Zorro (US Gold) Review | Amstrad Action - Everygamegoing

Amstrad Action

By U. S. Gold
Amstrad CPC464

Published in Amstrad Action #4


Zorro is hardly the likeliest character to be the star of a computer game but he does bring a touch of chivalry to the action as he battles to save a senorita kidnapped by the evil Sergeant Garcia. His task involves both arcade action and a good deal of puzzling in trying to get past the guards and obstacles in his path.

The action begins with the senorita on a balcony above Zorro, waving a hanky at him. Suddenly, she disappears and the hanky drifts down and gets caught up on a well. The black caped and masked figure has to retrieve the hanky and go off in search of the girl and a way to rescue her.

The screens are composed mostly of the insides and outsides of Spanish villas arranged to make the most of their platform game potential. Zorro moves around this quaint environment by running, jumping and climbing in true Douglas Fairbanks style. The problem in each screen is to find what can be climbed or jumped on to make further progress and where the objects are that are needed to complete Zorro's task.

Zorro will encounter many obstacles, mostly in the form of doors and walls but with the occasional stretch of water and sliding barrier. These either have to be got round, over or through. An alternative route may avoid the problem or an object may be required to make something happen. One thing to watch out for are trampolines which will appear in the most unlikely places.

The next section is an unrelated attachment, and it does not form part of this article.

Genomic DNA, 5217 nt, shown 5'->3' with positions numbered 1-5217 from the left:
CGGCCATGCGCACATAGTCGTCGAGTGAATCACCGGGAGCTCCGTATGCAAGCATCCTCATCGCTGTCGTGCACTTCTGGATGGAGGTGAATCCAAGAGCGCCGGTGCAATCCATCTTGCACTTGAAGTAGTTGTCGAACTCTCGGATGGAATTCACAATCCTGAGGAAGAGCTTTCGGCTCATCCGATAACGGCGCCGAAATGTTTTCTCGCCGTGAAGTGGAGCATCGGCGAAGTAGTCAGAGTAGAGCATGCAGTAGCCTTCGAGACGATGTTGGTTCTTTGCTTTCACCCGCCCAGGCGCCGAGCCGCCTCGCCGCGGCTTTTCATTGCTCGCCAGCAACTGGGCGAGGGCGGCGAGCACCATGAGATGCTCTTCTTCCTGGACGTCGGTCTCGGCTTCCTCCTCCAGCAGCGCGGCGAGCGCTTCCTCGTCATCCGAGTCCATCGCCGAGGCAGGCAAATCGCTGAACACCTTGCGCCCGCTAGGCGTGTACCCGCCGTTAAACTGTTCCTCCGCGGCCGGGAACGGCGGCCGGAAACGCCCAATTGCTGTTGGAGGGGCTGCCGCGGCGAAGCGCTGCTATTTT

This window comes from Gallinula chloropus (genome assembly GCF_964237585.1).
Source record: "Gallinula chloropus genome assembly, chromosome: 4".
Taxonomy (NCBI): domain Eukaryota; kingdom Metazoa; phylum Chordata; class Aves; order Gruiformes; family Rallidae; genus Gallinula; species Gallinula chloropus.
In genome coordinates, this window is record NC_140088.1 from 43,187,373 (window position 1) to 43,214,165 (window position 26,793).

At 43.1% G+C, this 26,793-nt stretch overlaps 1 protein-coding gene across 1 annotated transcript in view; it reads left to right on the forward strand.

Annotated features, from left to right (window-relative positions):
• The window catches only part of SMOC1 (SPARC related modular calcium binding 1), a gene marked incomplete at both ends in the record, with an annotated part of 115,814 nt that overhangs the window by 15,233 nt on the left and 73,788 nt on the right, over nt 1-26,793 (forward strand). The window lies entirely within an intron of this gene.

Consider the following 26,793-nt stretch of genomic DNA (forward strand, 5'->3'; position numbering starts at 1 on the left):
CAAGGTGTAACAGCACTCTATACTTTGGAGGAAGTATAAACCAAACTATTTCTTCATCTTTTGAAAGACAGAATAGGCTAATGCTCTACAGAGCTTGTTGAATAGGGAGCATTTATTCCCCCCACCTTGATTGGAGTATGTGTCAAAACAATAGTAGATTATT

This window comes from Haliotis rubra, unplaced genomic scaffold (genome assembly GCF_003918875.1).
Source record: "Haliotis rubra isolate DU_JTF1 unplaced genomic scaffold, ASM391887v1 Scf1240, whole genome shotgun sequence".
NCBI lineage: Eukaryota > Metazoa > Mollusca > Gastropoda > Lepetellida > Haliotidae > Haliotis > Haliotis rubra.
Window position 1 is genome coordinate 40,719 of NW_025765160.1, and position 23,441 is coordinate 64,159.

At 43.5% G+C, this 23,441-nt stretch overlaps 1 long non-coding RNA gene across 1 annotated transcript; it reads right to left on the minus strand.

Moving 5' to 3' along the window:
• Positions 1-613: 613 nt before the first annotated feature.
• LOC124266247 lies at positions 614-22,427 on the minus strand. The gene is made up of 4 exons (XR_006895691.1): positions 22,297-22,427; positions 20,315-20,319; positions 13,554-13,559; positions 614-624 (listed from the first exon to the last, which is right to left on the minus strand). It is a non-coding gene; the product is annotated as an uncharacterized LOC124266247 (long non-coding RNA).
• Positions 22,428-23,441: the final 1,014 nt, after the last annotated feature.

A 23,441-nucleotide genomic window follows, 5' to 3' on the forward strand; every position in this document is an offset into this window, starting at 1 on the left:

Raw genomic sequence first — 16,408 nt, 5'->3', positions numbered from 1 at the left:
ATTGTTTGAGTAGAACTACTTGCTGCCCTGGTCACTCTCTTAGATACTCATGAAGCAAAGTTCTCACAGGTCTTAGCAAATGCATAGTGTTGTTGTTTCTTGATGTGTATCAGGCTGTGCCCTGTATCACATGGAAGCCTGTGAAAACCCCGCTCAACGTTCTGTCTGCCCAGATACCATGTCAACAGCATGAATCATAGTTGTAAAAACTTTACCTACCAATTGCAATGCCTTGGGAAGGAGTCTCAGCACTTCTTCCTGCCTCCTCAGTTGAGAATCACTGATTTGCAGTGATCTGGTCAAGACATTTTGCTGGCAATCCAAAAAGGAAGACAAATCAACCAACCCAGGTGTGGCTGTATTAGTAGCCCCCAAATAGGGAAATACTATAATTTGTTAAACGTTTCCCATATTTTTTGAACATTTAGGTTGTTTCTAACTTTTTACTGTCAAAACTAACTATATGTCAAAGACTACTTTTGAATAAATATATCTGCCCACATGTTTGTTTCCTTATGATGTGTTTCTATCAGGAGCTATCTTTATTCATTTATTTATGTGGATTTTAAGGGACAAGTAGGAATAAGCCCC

These are particularly handy because bouncing on them gradually builds up height so that Zorro can make herculean leaps up the screen to seemingly inaccessible places. The best piece of advice is to try bouncing on anything that might give a bit of lift and see where it gets you.

There are two basic things that can prove fatal to Zorro - the guards and water. If the caped hero drops in some water he loses a life. After all, who can fight with a rusty sword? Guards pop out of doorways and if Zorro runs into them he has to fight or die. There are two ways of dealing with them: one is to press the fire button and the other is to force them back off a ledge or into a wall.

The puzzles are the main interest of the game and several tests of logic and skill are involved. Without this, the game would be very ordinary but having these mental challenges provides plenty of stimulation to keep you going. The complicated layout of the game is another plus with many screens having exists in the ceiling, floor, on the ground and halfway up screens, all potentially leading to different screens.

The animation isn't that hot but the game screens are well-designed and colours are nicely used to give the terracotta effect of the real thing. The music is pretty dire as it plods along through the game but at least you can turn it off. Initially you may well be disappointed with the game but as you explore further it starts to hook you with the tasks.

Good News

P. Good screen designs and atmosphere. P. Nice features like trampolines, ladders and lifting platforms. P. Lots of testing puzzles. P. Good fighting sequences thrown in.

Bad News

N. Animation and movement aren't very good.

Second Opinion

This would have been a terrific and exciting game if only there had been some thrilling silent-movie accompaniment. As it was, the dirge detracted greatly from the fun. I suppose you could always get someone in to play the piano.

A shame really, because despite the unimpressive graphics, Zorro has a lot to offer. The puzzles are not only difficult, but amusing as well.

Bob Wade